CVSuite™ Data Dives are designed to help those using the CVSuite online data tool explore and put to work the wide array of data available in the tool. This month’s Data Dive focuses on the industry sales and earnings data. This blog will explain the difference between the data and the type of analyses that can be done with industry sales and earning data.
Industry sales data measure the amount of goods and services sold by creative industries. Industry earnings data measure the total amount of income that workers bring home from creative industries.
Question: What are the main differences between industry sales and earnings data? Which data is most appropriate for my analysis?
Users of the Creative Vitality Suite can access a quick glimpse of industry sales and earnings data directly on the dashboard of the tool.
To access more in-depth data, CVSuite users can visit Data Sets within the Data section on the main menu. Click on the Industry tab to view the data for earnings or sales.
While both the industry earnings and sales data are indicators of economic activity, they can impact the economy in different ways. The main difference between the two measurements is that industry sales data reflect the amount of goods and services sold within the specified region and do not always indicate dollars that will be retained within the local economy.
Once a good has been sold, external vendors must be paid–but these earnings may not be captured by the local economy. Some of that income may go to vendors from outside the region, thus it has no impact the local economy. Whereas industry earnings data reflect the total income that workers earn from creative industries within the region. There is a higher probability that local workers will spend their earnings within the region on necessities such as housing and transportation. The income earned by these types of workers will have a stronger impact on the economy than income that leaves the region.
The industry sales data measure the revenue for goods or services sold within the region, such as paintings sold, tickets purchased for performances, or payment for a graphic design project. Sales are comprised of the amount of money that companies in a given industry receive during the year, minus discounts and deductions for returned merchandise. Within CVSuite, you can decide which industries to include in your analyses. The Industry Sales tab will display the amount of sales revenue and the number of jobs in each industry for the year you select.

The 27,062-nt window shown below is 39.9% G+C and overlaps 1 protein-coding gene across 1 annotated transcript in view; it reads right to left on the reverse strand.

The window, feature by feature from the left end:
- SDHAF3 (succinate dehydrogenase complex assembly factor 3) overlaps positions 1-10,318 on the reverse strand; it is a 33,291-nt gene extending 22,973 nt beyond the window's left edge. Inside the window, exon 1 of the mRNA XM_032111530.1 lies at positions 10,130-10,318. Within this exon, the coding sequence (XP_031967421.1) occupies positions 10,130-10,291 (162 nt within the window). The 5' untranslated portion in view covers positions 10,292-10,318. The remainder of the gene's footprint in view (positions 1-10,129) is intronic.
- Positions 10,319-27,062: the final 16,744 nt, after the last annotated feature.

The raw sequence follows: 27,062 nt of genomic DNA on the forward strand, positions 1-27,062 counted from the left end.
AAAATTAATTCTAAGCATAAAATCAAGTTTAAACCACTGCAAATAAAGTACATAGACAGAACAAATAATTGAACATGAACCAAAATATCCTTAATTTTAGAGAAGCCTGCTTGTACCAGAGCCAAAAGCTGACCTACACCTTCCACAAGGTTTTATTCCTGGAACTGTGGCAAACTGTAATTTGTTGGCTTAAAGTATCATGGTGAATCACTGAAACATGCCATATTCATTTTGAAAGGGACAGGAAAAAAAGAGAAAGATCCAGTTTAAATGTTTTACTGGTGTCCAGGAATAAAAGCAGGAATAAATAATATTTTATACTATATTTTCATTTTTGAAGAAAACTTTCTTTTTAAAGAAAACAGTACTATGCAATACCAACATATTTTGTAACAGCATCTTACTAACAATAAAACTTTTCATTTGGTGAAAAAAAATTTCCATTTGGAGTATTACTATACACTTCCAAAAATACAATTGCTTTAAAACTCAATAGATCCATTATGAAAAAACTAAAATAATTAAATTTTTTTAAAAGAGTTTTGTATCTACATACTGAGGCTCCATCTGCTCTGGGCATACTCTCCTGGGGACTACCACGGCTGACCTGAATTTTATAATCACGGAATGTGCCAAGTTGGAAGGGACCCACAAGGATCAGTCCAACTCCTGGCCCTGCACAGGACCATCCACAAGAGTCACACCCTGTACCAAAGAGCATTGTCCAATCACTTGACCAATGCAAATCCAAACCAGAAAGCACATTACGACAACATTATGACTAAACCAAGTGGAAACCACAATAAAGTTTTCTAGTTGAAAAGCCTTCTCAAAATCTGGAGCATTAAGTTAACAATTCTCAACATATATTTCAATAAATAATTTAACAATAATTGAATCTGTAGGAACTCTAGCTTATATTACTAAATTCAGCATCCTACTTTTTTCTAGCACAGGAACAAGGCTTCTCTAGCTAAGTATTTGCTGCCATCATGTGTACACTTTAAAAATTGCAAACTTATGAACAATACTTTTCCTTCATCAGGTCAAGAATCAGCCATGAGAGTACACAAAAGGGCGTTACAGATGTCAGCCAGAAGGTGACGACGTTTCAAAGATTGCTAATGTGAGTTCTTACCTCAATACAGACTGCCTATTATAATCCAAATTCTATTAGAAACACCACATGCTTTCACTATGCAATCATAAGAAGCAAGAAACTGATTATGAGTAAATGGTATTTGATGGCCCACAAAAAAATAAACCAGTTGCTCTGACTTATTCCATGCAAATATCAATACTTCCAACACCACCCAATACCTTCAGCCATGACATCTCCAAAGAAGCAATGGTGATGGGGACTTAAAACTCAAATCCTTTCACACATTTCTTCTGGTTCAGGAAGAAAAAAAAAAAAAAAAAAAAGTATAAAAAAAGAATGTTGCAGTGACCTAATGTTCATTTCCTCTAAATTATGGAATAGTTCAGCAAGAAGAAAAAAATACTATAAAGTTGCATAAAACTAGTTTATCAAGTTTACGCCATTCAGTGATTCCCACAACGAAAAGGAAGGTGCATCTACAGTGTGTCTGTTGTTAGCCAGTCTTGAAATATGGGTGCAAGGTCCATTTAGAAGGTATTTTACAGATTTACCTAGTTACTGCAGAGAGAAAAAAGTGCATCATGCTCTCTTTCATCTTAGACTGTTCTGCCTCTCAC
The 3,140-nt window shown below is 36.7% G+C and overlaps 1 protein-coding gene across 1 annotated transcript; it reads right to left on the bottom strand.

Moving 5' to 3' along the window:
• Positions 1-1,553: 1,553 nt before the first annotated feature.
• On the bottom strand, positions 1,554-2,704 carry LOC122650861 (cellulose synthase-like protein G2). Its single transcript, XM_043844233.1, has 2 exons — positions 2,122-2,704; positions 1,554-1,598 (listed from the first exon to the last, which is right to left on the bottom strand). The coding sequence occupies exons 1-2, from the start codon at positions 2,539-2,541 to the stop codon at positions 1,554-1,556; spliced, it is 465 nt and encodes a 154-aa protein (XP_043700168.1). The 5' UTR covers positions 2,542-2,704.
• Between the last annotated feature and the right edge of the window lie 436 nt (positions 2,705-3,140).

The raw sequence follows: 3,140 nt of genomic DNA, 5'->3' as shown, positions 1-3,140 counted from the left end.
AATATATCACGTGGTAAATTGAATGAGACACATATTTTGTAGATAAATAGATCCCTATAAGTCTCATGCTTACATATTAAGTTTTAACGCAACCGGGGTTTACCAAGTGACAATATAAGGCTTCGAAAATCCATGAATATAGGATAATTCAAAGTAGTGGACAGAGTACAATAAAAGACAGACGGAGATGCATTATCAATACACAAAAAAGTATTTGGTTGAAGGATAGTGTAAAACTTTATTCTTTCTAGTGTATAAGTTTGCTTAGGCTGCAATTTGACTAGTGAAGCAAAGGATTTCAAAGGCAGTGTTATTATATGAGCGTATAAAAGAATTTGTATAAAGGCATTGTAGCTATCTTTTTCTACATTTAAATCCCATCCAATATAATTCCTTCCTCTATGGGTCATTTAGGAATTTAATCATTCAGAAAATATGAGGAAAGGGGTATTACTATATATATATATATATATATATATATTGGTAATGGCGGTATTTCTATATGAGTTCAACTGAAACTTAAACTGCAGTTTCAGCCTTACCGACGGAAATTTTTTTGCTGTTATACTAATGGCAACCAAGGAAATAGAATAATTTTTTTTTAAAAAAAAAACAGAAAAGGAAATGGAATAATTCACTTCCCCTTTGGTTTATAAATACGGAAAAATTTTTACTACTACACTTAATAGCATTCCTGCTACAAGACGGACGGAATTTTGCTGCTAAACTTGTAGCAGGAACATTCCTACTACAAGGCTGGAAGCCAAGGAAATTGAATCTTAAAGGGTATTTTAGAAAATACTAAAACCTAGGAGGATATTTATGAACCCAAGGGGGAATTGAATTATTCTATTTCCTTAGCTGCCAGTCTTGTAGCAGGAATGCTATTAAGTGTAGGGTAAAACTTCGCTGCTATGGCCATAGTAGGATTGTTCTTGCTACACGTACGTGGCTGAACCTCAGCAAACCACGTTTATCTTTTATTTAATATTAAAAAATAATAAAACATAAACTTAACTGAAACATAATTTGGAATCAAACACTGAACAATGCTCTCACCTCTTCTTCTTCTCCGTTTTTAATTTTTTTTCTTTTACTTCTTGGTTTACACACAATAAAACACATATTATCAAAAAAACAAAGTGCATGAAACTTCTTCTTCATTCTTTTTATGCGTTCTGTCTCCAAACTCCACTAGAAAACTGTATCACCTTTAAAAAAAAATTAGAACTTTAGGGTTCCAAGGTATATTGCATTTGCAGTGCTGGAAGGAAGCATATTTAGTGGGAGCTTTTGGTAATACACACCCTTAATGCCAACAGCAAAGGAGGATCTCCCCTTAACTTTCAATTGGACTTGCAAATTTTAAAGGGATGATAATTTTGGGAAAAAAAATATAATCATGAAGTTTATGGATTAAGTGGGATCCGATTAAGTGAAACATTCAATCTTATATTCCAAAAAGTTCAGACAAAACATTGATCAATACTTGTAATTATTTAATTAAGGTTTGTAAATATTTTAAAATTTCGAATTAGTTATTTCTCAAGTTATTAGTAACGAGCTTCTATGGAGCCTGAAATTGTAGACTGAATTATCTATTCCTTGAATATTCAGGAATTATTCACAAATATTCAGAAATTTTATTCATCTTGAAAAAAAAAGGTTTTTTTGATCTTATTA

In Colorado, software publishers were the largest contributing industry, with $7 billion in sales and 15,000 supported jobs. In this region, a majority of the industries with the most sales were industries with a focus on technology and information.
The independent artists industry was ranked the 6th largest industry in Colorado. Although the industry is much smaller than Colorado’s leading industry, software publishers, independent artists account for 30,000 jobs–almost twice as many jobs as software publishers. Overall, the total sales generated from all industries in Colorado were $26 million. You will see that sales provide a much larger value than earnings. With industry sales data, you can analyze some of your largest or smallest creative industries and assess the vitality they contribute to the local economy.
The industry earnings data measure the labor compensation paid to all of the workers in a given industry. The amounts are reported as average earnings per job for the most recent year of data only. The Industry Earnings tab includes the total earnings for a specific industry, number of jobs within that industry, average earnings per job, and the percentage change of earnings per job.
Some of the key data features to pay more attention to within the Industry Earnings tab include which occupation is earning the most within an industry and also the percentage change of earnings per job. In Colorado, the software publishers industry contributes the most in earnings. The average earnings in this industry is $139,000! The remaining creative industries are small in comparison to software publishers. The independent artists industry, for example, is ranked second among total industry earnings. We see that independent artists, on average, earn $20,000 annually. Knowing that this particular industry is right on the poverty line, an arts agency can assess the initiatives and programming that it offers to support artists, and which of those services could contribute to an artist’s earnings. Providing additional professional and business development to artists could help support those artists in the workforce and help them better understand the value of their creative services.
By gathering the industry earnings and sales data from the tool, you can acquire a better understanding of the creative economy overall. Using these data, you will be able to identify which industries are progressing every year and which are in decline. Analyzing industry earnings and sales data can allow you to see how your creative economy is growing. And if it is growing, you can gain deeper insight into which industries are contributing to that growth. The data in CVSuite can also help answer additional questions, including:
- What are the top three key creative industries that are contributing positively to my creative economy?
- Which creative industries do we need to focus our economic development efforts on?
- How much have this specific industry’s earnings grown year over year?
- What are the three-year trends for earnings and sales in a selected creative industry? What are the five-year trends?
Each month, the CVSuite team will highlight deeper dives within the CVSuite data and tool. Our goal is to help you best analyze the areas you are studying and to tell compelling and comprehensive data-driven stories.
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